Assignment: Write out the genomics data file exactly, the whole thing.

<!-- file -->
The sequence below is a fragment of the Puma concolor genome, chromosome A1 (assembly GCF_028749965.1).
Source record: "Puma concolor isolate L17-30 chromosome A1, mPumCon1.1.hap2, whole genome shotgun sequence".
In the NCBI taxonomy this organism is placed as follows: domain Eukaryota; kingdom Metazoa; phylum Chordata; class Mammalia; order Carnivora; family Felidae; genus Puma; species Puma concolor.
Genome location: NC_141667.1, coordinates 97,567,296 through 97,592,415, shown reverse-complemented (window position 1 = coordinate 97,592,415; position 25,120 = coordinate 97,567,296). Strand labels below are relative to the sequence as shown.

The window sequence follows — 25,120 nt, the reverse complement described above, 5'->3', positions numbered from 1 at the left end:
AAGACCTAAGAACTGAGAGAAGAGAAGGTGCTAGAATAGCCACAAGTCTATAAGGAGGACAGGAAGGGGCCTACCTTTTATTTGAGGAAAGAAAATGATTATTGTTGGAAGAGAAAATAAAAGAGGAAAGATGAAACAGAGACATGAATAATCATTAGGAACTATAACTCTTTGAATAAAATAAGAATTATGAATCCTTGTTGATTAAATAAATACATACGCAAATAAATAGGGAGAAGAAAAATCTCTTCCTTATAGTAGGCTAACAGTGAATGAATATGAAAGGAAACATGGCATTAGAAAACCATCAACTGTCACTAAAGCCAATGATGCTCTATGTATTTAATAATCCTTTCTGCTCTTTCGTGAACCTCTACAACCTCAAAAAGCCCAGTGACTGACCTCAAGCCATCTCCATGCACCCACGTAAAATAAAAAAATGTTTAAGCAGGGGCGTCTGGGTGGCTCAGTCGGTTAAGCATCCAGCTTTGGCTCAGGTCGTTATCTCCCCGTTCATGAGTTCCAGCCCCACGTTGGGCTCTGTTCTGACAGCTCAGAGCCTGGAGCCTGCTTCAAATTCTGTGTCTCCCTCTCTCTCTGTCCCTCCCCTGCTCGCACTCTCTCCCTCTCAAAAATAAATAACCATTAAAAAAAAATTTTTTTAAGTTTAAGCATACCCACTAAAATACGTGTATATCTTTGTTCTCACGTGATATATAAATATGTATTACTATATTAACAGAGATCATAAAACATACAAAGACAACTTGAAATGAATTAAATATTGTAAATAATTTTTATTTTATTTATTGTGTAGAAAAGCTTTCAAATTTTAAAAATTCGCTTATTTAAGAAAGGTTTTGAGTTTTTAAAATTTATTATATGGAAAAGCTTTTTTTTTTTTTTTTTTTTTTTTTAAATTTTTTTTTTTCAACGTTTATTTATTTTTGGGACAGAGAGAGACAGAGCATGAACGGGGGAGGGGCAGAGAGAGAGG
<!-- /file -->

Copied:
The sequence below is a fragment of the Puma concolor genome, chromosome A1 (assembly GCF_028749965.1).
Source record: "Puma concolor isolate L17-30 chromosome A1, mPumCon1.1.hap2, whole genome shotgun sequence".
In the NCBI taxonomy this organism is placed as follows: domain Eukaryota; kingdom Metazoa; phylum Chordata; class Mammalia; order Carnivora; family Felidae; genus Puma; species Puma concolor.
Genome location: NC_141667.1, coordinates 97,567,296 through 97,592,415, shown reverse-complemented (window position 1 = coordinate 97,592,415; position 25,120 = coordinate 97,567,296). Strand labels below are relative to the sequence as shown.

The window sequence follows — 25,120 nt, the reverse complement described above, 5'->3', positions numbered from 1 at the left end:
AAGACCTAAGAACTGAGAGAAGAGAAGGTGCTAGAATAGCCACAAGTCTATAAGGAGGACAGGAAGGGGCCTACCTTTTATTTGAGGAAAGAAAATGATTATTGTTGGAAGAGAAAATAAAAGAGGAAAGATGAAACAGAGACATGAATAATCATTAGGAACTATAACTCTTTGAATAAAATAAGAATTATGAATCCTTGTTGATTAAATAAATACATACGCAAATAAATAGGGAGAAGAAAAATCTCTTCCTTATAGTAGGCTAACAGTGAATGAATATGAAAGGAAACATGGCATTAGAAAACCATCAACTGTCACTAAAGCCAATGATGCTCTATGTATTTAATAATCCTTTCTGCTCTTTCGTGAACCTCTACAACCTCAAAAAGCCCAGTGACTGACCTCAAGCCATCTCCATGCACCCACGTAAAATAAAAAAATGTTTAAGCAGGGGCGTCTGGGTGGCTCAGTCGGTTAAGCATCCAGCTTTGGCTCAGGTCGTTATCTCCCCGTTCATGAGTTCCAGCCCCACGTTGGGCTCTGTTCTGACAGCTCAGAGCCTGGAGCCTGCTTCAAATTCTGTGTCTCCCTCTCTCTCTGTCCCTCCCCTGCTCGCACTCTCTCCCTCTCAAAAATAAATAACCATTAAAAAAAAATTTTTTTAAGTTTAAGCATACCCACTAAAATACGTGTATATCTTTGTTCTCACGTGATATATAAATATGTATTACTATATTAACAGAGATCATAAAACATACAAAGACAACTTGAAATGAATTAAATATTGTAAATAATTTTTATTTTATTTATTGTGTAGAAAAGCTTTCAAATTTTAAAAATTCGCTTATTTAAGAAAGGTTTTGAGTTTTTAAAATTTATTATATGGAAAAGCTTTTTTTTTTTTTTTTTTTTTTTTTAAATTTTTTTTTTTCAACGTTTATTTATTTTTGGGACAGAGAGAGACAGAGCATGAACGGGGGAGGGGCAGAGAGAGAGG